The Prize commemorates two early faculty members of the Department.
Professor Higgs earned a degree from the Department in 1919 and he
taught here from then until his retirement in 1966. He was outstanding
for his talent as an experimentalist and for his many contributions to
teaching, particularly in bringing physics alive through the design,
construction, demonstration and use of laboratory equipment. Professor
Osborn came to the University in 1902 as the first Professor of Physics
and Director of the Physics Laboratories.He served as department head
until his death in 1942.
The Prize is awarded to undergraduate students who have shown exceptional ability in laboratory courses. This award closed in Spring 2011.
The Sabastian Karrer Prize was established from a gift from Annie May Hurd Karrer in memory of her husband Dr. Sebastian Karrer. Dr. Karrer received his undergraduate and master's degrees in Physics at the University of Washington in 1911 and 1913, and his Ph.D. from the University of Illinois in 1918. Dr. Karrer had a distinguished career in thermoelectricity, refrigeration and solid state physics at several universities, government laboratories and industries. He was consultant to the office of Scientific Research and received the National Defense Research Award of the Office of Naval Ordinance.
The Karrer Prize was first awarded in 1947. It is given to an outstanding student in the first three years of graduate study. The Award is made to a senior or graduate student on the basis of need, scholarship, and good character.
The Miller Physics Scholarship award honors the memory of Eugene Kenneth Miller, who was a
graduate student in the Department of Physics at the time of his death.
It is made possible through a bequest from Mr. John M. Miller.
|The Dahlstrom Prize:|
This award was established in 1993 in the name of Robert K. Dahlstrom
who in 1934 received the first Ph.D. in Physics awarded by the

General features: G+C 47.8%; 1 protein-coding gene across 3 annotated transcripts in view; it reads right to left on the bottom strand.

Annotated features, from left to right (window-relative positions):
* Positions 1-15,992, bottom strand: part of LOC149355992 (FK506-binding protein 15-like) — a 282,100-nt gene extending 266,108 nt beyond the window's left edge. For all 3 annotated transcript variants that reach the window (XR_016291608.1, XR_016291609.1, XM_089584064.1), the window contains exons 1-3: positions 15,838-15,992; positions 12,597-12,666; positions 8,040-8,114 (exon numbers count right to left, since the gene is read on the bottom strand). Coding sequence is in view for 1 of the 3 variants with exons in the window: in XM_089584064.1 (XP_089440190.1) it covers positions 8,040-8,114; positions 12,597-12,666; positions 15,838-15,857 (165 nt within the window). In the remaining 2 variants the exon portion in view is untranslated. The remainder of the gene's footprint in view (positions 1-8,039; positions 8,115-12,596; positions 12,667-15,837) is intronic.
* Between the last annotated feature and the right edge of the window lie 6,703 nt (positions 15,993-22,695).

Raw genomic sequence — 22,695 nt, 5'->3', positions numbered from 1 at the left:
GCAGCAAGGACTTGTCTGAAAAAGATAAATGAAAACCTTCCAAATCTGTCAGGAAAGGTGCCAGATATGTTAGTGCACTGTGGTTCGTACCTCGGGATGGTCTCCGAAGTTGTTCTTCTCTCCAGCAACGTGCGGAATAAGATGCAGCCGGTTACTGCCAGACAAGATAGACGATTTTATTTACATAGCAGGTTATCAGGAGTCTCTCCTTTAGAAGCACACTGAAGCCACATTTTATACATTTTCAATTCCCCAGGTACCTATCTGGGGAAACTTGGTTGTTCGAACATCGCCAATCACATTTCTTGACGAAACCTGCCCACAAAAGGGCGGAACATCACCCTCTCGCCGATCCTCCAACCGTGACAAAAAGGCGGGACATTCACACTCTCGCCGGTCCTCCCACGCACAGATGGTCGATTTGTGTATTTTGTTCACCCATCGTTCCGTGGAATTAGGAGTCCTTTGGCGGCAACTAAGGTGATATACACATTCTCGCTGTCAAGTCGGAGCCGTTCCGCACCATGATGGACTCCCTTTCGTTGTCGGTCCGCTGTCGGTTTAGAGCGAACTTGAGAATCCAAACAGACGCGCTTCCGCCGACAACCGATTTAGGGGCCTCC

University of Washington. His thesis work was directed by Professor Joe
Henderson, founder of the Applied Physics Laboratory at the UW. He
left Eastern Washington State College to do defense work during World
War II. After the war, he worked for the APL in Silver Spring, MD,
applying his physics to various defense problems. In his memory we
honored outstanding graduate students who passed the General Examination
in experimental physics. This award closed in 2000.
The Joseph H. Weis Prize honors the memory of an outstanding young theoretical
physicist and former member of this Department, who died in a mountain
climbing accident in 1978. Joseph Weis was known for his enthusiasm and
dedication to physics and for his concern for teaching.
This award was established in accordance with these commitments.
It provides for a travel grant each year to support a graduate student's
trip to a conference, a workshop, or a visit to a laboratory.
|Faculty Excellence in Graduate Teaching:|
This award was established in 2004 to honor excellence in teaching
graduate level courses. The awardee is selected by the graduate
|Faculty Excellence in Undergraduate Teaching:|
This award was established in 2004 to honor excellence in teaching
undergraduate courses. The awardee is selected by the undergraduate
student organization, the Society of Physics Students.
|Graduate Student Excellence in Teaching:|
This award was established in 2004 to honor excellence in serving as a
teaching assistant and includes the AAPT award of a subscription to the
American Journal of Physics.
|First Year Excellence in Teaching:|
This award was established in 2011 to
honor excellence in serving as a 1st year teaching assistant and
includes the AAPT award of a subscription to the American Journal of
|Mentoring Awards (Faculty):|
This award honors excellence in student mentoring by faculty.
|Mentoring Awards (Graduate):|
This award honors excellence in student mentoring by other students.